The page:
Marketing has always been an organic, fluid process in a constant state of evolution, adaptation and flux.
Resisting change is a sure-fire way for companies to find themselves in the wake of their competitors.
What the likes of Starling Bank and AccessPay are showing us is that, though the channels we use remain fairly constant, how we use them changes all the time.
Fintech companies have taken the world of payments and finance by storm, proving themselves capable of directly competing with their more-established bank counterparts by offering new ways to access and use cash through non-physical means.
The ongoing coronavirus pandemic has further driven the shift to contactless payments in Asia Pacific as consumers see it as a more “hygienic” way to pay.
Other fintech sectors are also ramping up their offerings.
Despite their rising popularity, fintechs face tighter competition as more and more fintech companies emerge every year.
Singapore alone now has around 500 fintech companies calling the island their home, and more are likely to emerge in the coming years.
Traditional banks are also determined not to be left behind, and have rolled out online banking services and even their own digital banks.
With these in mind, Asian Banking & Finance spoke with fintechs and marketing leaders to learn how fintechs can better improve their marketing communications and strategies amidst tougher competition.
A Shift from Face-to-Face to Digital Engagements Customer interactions are shifting from face-to-face engagements to digital interactions—an area where traditional banks have struggled.
According to a recent Keypoint Intelligence – InfoTrends report, almost half of all banking and financial services firms agree that their current technology stack for customer communications is not well-suited for implementing a digital experience strategy.
While traditional banks are often burdened by legacy systems, documentation, and practices, FinTech firms are more agile and focus primarily on the digital experience.
These firms are experiencing widespread success because they target specific financial offerings that are typically underserved by banks.
They improve the process altogether by offering an excellent user experience as well as employing sophisticated marketing tactics.
As a result, banks are falling behind on the digital side of the equation, and third-party firms are taking advantage of this shortcoming.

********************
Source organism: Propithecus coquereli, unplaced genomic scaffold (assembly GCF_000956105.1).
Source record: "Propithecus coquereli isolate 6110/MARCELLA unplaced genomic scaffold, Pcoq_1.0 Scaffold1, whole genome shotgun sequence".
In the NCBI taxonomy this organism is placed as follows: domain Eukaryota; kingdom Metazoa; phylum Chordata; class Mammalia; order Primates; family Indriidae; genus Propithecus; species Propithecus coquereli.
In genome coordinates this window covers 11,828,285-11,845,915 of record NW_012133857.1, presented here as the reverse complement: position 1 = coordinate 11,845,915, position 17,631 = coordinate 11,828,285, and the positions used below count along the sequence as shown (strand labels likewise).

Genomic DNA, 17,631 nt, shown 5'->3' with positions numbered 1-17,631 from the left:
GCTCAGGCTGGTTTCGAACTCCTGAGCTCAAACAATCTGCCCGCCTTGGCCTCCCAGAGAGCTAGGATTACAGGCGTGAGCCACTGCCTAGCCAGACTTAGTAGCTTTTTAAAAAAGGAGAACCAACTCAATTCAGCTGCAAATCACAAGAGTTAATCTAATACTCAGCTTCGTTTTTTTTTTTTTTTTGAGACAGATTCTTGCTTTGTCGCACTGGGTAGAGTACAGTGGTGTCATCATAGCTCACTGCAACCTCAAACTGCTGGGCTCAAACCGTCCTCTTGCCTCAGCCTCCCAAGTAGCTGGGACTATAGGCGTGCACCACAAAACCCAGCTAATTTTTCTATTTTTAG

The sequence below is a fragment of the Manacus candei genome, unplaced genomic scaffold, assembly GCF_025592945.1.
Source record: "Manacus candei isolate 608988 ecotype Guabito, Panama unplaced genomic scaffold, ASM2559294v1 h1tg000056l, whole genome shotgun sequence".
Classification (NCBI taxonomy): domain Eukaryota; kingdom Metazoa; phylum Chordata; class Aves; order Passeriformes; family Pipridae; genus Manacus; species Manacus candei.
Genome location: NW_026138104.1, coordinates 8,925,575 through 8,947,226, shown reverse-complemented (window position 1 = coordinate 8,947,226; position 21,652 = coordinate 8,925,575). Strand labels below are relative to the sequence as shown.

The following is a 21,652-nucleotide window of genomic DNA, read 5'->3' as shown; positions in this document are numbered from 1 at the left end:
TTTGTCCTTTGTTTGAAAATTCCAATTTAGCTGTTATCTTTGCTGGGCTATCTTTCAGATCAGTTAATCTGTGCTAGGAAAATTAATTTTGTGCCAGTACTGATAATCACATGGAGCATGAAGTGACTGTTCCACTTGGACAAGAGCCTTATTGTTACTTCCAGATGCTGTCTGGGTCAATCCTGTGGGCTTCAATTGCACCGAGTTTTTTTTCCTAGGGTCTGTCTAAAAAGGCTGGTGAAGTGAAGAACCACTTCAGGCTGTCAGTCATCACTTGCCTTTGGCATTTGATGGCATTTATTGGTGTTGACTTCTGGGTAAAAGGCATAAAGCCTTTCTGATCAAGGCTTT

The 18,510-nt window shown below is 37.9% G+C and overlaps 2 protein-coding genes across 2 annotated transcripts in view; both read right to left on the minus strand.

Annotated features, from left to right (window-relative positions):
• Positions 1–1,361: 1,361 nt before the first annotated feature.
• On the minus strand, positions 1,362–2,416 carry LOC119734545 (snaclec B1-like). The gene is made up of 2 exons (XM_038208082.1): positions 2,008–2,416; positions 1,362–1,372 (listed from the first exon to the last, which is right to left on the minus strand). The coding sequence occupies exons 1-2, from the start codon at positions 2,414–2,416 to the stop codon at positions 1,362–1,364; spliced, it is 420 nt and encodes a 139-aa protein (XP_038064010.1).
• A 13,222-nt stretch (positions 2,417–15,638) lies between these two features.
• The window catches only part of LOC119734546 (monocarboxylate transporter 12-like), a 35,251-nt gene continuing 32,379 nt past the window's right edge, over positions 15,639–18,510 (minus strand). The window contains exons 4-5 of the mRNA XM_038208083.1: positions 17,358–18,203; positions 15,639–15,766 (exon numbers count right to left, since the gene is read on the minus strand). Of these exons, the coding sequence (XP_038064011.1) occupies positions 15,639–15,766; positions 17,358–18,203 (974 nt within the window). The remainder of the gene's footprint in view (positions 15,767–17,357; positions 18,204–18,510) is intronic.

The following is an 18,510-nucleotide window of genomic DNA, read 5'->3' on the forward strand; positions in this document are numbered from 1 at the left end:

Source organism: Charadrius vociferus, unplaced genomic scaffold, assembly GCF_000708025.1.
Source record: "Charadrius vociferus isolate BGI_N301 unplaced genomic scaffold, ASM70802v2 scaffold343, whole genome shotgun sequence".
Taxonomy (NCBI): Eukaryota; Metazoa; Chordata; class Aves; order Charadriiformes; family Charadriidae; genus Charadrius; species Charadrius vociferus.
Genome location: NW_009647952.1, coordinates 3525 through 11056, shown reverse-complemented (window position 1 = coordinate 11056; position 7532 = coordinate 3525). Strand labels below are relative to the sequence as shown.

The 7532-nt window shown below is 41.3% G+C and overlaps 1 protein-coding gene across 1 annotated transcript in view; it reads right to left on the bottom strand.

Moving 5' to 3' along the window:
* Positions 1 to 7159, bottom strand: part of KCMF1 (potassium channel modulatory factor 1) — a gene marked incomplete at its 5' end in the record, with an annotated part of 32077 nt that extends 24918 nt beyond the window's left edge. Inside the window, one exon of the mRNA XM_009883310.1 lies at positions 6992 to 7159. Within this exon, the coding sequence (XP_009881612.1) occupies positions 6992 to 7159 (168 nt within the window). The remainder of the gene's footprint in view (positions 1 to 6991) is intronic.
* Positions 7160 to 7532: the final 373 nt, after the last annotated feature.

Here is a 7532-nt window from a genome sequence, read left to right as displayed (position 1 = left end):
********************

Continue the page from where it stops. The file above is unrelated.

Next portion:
Using social media in a regulatory environment Getting to grips with the risks of social media is one thing, but how can businesses and organisations use it in a regulatory environment? As a starting point, a normal requirement across financial services, energy, healthcare and the public sector is that businesses or organisations must be able to archive, capture and make e-discoverable all business records.
A business record is defined if a company answers “yes” to any of the following questions: • Does the information or the data support a business activity of some sort? • Is it required by a statue of regulation? • Does it have any business, legal, historical, operational or regulatory value to the company? • Would it be kept if it was in a paper format? • Could it be used to help resolve any future disputes? A business record can involve any channel including instant messages, collaboration tools, social media or even email.
This will become even more important as the Security and Exchange Commission (SEC) continues to enforce more regulations on maintaining all communications and social media posts.
In fact, the SEC already requires investment advisors to report all social media accounts – including corporate and individual business-related profiles.
This requirement opens its firm up to even more scrutiny.
The current issue with financial service providers is that their customers want them to communicate to them via social media, but they are scared of saying the wrong thing.
While there’s no official guidance on what to say from the regulators, anything a financial institution posts can be heavily scrutinised and subjected to any of the said laws.
On the other hand, regulators have warned financial institutions that they need to be careful about what’s being said about their brand on social media too.
So, they must have a presence in some shape or form, leaving them often feeling like they’re walking on eggshells when communicating.